Groundbreaking documentary tells untold story of the American dream

One of the most important untold stories in American history is finally getting the attention it deserves. “The Arab American story is the American story. We’re all immigrants,” said filmmaker Abe Kasbo, who will be coming to Toledo to show his new film, A Thousand and One Journeys: The Arab Americans on Saturday, March 5 at University of Toledo’s Driscoll Center Auditorium.

The screening is organized and presented by the Network of Arab-American Professionals (NAAP) Toledo, telling the rich and largely untold story of the Arab American immigrant experience. Kasbo hopes that this film will educate people and open their eyes to the importance of Arab Americans in American history.

The Journey Begins

Abe Kasbo came to America in 1980. “I grew up in Syria, I came here as an immigrant,” said Kasbo, adding that, “There are misperceptions about people from Syria and the Middle East, Arabs in general. I found that there’s an extraordinary piece of history missing that is built on these people and their accomplishments.”

This realization became the inspiration for a documentary film which would tell the story of the Arab American experience. “In 2007, I decided to do something about it because, at that point, my kids were about three years old and I didn’t want them to go through the same thing I did.” According to Kasbo.

Although he had no formal background in filmmaking, he was inspired to try to tell this story. “I run a marketing and PR firm, so at the time, I didn’t know much about making documentaries.” Kasbo said, “I learned on the job.”

The Process

“Doing the research for the film was an extraordinary process,” Kasbo recalled, “We had to get the people who made an impact on history. We made a roster of Arab Americans who we wanted to get in the film, which included Jamie Farr, Ralph Nader, Senator George Mitchell, Anthony Shadid and General John Abizaid.”

This was not the limit of the scope of the interviews. According to Kasbo, “We also spoke with folks who are not famous. This is not the ‘famous Arab American story,’ this is the Arab American story.” Many parts of the research process contributed to Kasbo’s own understanding. He said, “The process of making the film is very humbling because as you’re going through the historical process, it’s really breathtaking the breadth and depth of impact that Arab Americans have had on American history.”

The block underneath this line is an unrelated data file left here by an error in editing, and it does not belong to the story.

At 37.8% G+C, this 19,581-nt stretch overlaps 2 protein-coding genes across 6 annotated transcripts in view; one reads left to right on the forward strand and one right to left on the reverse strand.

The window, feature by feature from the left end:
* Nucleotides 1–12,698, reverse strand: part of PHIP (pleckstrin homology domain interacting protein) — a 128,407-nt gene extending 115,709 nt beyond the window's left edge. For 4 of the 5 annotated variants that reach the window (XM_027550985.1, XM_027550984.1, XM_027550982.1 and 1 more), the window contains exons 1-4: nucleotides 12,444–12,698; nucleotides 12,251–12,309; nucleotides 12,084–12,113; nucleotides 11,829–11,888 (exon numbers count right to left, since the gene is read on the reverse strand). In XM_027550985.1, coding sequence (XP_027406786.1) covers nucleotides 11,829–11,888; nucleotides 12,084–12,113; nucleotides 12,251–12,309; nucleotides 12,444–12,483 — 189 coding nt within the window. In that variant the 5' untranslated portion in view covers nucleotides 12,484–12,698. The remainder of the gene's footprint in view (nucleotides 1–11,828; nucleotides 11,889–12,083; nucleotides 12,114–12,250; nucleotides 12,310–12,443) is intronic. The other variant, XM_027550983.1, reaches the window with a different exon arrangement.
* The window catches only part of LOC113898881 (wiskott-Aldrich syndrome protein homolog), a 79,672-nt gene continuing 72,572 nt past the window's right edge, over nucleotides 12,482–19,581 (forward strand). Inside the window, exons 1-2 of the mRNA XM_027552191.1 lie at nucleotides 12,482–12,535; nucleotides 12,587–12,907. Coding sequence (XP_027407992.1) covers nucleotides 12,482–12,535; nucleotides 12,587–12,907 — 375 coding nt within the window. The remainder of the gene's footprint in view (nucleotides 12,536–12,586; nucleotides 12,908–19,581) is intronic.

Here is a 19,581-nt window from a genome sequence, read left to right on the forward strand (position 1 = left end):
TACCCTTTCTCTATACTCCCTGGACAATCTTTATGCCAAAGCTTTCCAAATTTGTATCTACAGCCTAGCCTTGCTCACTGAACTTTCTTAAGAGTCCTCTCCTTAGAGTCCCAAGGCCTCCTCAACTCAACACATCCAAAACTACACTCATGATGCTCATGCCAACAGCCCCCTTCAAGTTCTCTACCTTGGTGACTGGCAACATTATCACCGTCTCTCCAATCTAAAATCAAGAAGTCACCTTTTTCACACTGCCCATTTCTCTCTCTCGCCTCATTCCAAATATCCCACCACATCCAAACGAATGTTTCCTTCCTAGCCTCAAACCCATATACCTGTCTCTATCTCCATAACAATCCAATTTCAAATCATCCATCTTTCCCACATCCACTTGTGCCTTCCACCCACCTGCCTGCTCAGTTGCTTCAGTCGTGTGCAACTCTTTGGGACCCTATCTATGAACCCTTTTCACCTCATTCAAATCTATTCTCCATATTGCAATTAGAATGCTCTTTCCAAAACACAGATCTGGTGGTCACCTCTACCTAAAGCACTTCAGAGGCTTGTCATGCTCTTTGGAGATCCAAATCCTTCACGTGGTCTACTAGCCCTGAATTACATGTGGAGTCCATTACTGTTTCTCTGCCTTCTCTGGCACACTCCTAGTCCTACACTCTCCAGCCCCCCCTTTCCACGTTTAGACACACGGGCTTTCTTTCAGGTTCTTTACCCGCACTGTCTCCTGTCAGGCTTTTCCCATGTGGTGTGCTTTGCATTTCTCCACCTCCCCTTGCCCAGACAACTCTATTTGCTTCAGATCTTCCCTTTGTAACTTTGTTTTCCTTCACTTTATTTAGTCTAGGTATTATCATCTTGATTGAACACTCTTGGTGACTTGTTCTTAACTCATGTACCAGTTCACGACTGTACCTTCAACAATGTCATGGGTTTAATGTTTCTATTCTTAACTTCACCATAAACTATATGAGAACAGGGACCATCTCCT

About a particularly interesting story Kasbo recalled, “One of the inventors of the MASH (Mobile Army Surgical Hospital) unit is Dr. Michael Debakey,” he continued, “And of course, Jamie Farr played an iconic character in MASH.” Without Dr. Debakey’s innovation, that opportunity would not have existed for Farr.

Across America

The filmmaking process took Kasbo to diverse locations across the country, from Toledo to Washington DC, all the way to Kansas..

“It became an all consuming project and there were times when I just wanted to quit,” said Kasbo, “The challenges, I thought, were beyond me.” However, Toledo turned out to be a pivotal location for this film. While trying to decide which locations to visit, because of the large Arab American community Jamie Farr told Kasbo he had to go to Toledo, and he did.

“We went right to the Beirut restaurant and there must have been 50 or 60 people there,” Kasbo recalled. “The welcome was overwhelming. I didn’t know any of these people, I didn’t know this was going to happen.”

The event was organized by local Dr. Samir Abu-Absi. During the evening a man came up to Kasbo and said, “My sister is a producer.” He didn’t think much of this at first until he decided to contact her. “His sister gave me two or three leads to very well known producers who have done this before.” This ultimately helped Kasbo get in touch with producer and writer Gia Amella who ended up writing the film.

An American Story

“This story is just the beginning,” said Kasbo, “The film itself is an hour and a half, but easily could have been five or six hours.”

“The Arab American story is unique because of what is happening right now [the widespread misconceptions about Arab Americans], because of what is happening in the political life cycle of the country,” Kasbo said. “It’s more important now than ever to be able to tell this story.”

Kasbo has been inspired by the response to the film, saying “Fellow American citizens would come up to me and say, ‘This is wonderful, I just didn’t know.’” Kasbo is unsure whether or not he will make future films but he hopes that this film will begin a wider discussion.

“This is not the all-encompassing Arab American story,” said Kasbo, “This is the first step.” Kasbo concluded. He then described how an elderly woman from Toledo approached him, slipped some money into his pocket, and encouraged him to keep going. Kasbo said that people from the Arab American community would frequently send him encouraging emails about the film because they “need some hope and good news.”


Doors at 6:30pm. 7pm screening. 8:30pm Q&A with Kasbo to follow. Saturday, March 5. $15
UT Driscoll Center Auditorium, 2801 W. Bancroft St.
Find out more about the film at
Check out NAAP Toledo at


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